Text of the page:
November 9, 1913: Arnold Schönberg “completes the orchestral song “Seraphita”, op. 22, No. 1.
Arnold Schoenberg was born into a lower middle-class Jewish family in the Leopoldstadt district (in earlier times a Jewish ghetto) of Vienna, at “Obere Donaustraße 5”. His father Samuel, a native of Bratislava, was a shopkeeper, and his mother Pauline was native of Prague. Arnold was largely self-taught. He took only counterpoint lessons with the composer Alexander Zemlinsky, who was to become his first brother-in-law.
In his twenties, Schoenberg earned a living by orchestrating operettas, while composing his own works, such as the string sextet Verklärte Nacht (“Transfigured Night”) (1899). He later made an orchestral version of this, which became one of his most popular pieces. Both Richard Strauss and Gustav Mahler recognized Schoenberg’s significance as a composer; Strauss when he encountered Schoenberg’s Gurre-Lieder, and Mahler after hearing several of Schoenberg’s early works.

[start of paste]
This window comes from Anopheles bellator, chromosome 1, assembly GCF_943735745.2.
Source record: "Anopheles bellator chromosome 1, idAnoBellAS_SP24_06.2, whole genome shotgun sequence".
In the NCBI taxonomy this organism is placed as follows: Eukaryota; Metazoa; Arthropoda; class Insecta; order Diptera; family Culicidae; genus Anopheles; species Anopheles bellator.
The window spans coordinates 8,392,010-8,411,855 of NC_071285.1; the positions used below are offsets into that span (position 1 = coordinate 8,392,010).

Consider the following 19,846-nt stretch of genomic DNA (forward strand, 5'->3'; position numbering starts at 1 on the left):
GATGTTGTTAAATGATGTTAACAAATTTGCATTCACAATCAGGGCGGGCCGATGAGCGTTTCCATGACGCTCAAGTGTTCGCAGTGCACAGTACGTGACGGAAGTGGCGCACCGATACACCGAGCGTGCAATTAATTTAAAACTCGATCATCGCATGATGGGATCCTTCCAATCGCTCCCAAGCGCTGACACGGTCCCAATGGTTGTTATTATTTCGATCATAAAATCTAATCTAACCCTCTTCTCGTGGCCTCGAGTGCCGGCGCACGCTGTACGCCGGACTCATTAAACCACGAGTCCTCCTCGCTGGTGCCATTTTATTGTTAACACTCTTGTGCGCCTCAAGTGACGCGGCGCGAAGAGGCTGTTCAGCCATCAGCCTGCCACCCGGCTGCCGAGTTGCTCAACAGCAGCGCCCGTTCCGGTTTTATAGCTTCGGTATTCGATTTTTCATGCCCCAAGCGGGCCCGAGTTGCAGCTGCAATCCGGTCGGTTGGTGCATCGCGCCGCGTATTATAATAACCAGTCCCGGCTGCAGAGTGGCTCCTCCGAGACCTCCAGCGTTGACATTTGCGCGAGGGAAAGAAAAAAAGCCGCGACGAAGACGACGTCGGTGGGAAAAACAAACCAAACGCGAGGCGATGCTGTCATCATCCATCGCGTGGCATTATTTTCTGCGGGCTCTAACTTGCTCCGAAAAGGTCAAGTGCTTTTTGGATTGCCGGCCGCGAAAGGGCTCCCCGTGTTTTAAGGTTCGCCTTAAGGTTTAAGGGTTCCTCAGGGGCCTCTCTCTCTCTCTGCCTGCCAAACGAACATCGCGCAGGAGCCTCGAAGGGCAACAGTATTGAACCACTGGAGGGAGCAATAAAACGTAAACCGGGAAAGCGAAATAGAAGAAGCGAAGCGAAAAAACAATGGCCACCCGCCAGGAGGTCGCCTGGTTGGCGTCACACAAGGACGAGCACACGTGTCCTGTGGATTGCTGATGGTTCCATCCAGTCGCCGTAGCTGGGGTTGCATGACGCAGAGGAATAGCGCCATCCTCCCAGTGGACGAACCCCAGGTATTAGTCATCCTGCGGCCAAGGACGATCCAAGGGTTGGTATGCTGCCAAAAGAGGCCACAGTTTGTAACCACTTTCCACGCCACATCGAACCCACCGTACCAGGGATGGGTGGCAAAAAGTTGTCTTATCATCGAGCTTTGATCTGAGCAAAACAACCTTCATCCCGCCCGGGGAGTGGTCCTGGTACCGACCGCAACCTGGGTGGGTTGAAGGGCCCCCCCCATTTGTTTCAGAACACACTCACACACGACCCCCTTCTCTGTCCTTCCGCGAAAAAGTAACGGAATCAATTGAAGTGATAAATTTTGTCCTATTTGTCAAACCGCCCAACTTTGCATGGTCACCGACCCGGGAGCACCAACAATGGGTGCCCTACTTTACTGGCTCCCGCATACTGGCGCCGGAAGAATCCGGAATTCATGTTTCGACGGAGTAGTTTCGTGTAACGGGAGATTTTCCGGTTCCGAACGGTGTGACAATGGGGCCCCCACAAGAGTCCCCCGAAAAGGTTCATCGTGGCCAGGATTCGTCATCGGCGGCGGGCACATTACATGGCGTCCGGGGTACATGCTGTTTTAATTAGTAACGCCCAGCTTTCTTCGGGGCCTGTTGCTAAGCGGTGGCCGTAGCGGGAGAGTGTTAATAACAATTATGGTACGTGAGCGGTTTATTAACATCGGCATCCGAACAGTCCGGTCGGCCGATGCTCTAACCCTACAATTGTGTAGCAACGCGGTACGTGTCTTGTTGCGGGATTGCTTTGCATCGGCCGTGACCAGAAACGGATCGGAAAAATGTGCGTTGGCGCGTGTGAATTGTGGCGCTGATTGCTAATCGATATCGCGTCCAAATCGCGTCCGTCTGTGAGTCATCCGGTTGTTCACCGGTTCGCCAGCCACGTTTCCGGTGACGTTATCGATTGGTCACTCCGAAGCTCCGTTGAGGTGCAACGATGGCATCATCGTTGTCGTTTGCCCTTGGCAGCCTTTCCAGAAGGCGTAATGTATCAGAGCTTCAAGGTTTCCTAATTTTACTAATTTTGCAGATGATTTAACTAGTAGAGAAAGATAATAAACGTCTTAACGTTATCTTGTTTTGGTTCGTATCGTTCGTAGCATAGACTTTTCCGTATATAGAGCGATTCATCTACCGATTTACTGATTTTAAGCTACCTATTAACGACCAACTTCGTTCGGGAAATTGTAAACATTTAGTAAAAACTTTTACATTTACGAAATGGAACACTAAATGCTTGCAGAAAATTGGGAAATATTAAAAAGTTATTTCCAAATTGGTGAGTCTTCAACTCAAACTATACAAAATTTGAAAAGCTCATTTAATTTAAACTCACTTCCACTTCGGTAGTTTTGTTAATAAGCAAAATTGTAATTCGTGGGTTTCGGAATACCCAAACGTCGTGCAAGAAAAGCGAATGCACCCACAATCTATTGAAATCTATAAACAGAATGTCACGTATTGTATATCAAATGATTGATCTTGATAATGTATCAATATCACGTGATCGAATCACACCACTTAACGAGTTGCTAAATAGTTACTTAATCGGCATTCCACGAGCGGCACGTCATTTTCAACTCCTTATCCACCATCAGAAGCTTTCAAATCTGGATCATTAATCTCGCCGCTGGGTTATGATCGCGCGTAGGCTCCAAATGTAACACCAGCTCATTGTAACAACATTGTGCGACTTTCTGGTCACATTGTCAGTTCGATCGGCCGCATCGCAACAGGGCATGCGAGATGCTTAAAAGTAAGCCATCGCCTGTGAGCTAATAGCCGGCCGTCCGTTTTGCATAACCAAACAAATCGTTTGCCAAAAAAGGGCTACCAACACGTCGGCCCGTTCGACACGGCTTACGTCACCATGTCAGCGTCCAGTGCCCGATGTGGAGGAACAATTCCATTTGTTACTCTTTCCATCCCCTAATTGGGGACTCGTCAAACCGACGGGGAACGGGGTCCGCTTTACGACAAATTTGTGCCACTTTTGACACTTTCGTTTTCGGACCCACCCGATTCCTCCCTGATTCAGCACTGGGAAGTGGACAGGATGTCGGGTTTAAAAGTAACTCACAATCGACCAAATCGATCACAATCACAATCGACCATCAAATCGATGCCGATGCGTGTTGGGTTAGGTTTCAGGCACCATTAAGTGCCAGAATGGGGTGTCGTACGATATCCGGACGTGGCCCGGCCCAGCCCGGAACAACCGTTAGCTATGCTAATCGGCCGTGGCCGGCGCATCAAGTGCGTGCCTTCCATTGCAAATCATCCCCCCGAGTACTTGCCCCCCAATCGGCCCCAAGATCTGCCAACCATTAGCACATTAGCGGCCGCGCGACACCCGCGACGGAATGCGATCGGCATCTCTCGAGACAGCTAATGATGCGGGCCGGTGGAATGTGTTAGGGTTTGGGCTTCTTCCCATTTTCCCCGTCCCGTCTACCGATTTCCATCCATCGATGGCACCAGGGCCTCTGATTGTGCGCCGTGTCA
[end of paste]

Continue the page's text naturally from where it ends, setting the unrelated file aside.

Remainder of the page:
In 1898 Schoenberg converted to Christianity in the Lutheran church. According to MacDonald (2008, 93) this was partly to strengthen his attachment to Western European cultural traditions, and partly as a means of self-defence “in a time of resurgent anti-Semitism”. In 1933, after long meditation, he returned to Judaism, because he realised that “his racial and religious heritage was inescapable”, and to take up an unmistakable position on the side opposing Nazism. He would self-identify as a member of the Jewish religion later in life.
Our stamp of the day was issued by Österreichische Post on September 13, 1974 to honor the 100th anniversary of Schönberg’s birth.